(for William Carlos Williams)
At a desk, with bent lamp, tea turned to ash, the doctor sits facing a window. His white coat mirroring the blur of snow. His last patient, a young mother with inflamed breasts. Cold cabbage leaves tucked in her bra prescribed to dry up her milk, wean her baby from her grip. As the doctor smokes, he thinks of the cabbage leaves wilting from the heat of a breast, a spoonful of soup cooling before the breath, the damp earth clinging to boots, what remaining winter root crop will survive the last freeze, the baby who will soon forget to cry at the smell of his mother’s body.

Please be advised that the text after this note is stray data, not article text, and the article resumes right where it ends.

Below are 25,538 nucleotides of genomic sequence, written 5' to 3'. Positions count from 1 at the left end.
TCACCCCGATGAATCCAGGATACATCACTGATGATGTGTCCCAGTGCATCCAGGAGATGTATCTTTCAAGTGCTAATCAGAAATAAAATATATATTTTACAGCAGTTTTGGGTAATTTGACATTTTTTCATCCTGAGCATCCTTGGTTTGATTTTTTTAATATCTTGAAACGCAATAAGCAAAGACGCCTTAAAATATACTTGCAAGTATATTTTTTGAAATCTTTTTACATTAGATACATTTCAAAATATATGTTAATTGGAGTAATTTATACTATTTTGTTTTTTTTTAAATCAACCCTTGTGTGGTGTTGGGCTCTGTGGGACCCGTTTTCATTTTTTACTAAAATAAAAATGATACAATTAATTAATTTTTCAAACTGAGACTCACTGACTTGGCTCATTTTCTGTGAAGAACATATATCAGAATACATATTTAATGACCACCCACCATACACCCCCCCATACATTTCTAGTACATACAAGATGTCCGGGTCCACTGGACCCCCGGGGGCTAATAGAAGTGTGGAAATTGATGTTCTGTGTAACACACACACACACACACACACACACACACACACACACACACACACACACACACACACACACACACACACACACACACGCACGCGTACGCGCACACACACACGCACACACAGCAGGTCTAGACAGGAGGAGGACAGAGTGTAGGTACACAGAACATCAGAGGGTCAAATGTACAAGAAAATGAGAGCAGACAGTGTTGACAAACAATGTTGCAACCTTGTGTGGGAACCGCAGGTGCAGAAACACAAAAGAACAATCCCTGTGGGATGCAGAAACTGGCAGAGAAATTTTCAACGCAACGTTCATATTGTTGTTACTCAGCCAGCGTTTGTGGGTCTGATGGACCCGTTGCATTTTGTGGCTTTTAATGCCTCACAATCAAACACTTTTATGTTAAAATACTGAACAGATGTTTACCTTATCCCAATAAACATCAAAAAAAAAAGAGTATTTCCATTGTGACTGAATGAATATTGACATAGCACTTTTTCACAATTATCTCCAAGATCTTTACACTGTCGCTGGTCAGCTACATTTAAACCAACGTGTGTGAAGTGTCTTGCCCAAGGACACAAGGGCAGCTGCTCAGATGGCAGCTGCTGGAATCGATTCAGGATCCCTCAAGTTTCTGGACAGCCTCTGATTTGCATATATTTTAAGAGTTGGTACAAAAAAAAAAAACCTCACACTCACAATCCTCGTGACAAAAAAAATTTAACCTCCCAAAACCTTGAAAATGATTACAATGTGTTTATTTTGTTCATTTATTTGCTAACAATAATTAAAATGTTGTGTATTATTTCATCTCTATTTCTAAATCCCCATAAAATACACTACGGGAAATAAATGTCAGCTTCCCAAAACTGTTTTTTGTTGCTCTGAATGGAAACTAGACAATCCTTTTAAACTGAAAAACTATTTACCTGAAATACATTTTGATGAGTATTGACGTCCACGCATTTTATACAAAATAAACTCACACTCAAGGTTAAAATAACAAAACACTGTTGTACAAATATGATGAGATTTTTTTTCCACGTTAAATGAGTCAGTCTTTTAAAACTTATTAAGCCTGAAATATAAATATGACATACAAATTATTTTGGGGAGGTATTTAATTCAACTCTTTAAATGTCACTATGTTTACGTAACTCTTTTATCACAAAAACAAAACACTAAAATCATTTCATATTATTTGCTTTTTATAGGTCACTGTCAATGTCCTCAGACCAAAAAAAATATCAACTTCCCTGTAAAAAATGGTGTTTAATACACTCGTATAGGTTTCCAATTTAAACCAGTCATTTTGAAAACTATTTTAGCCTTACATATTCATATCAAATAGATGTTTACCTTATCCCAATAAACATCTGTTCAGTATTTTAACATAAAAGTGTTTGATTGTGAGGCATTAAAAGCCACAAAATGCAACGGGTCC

The doctor, who has long abandoned trusting his own intuition for survival, walks out among the snowpiles in his thin coat, a useless skin to protect him from his files of the body’s betrayals, his fingers numb, and he decides to write a poem instead.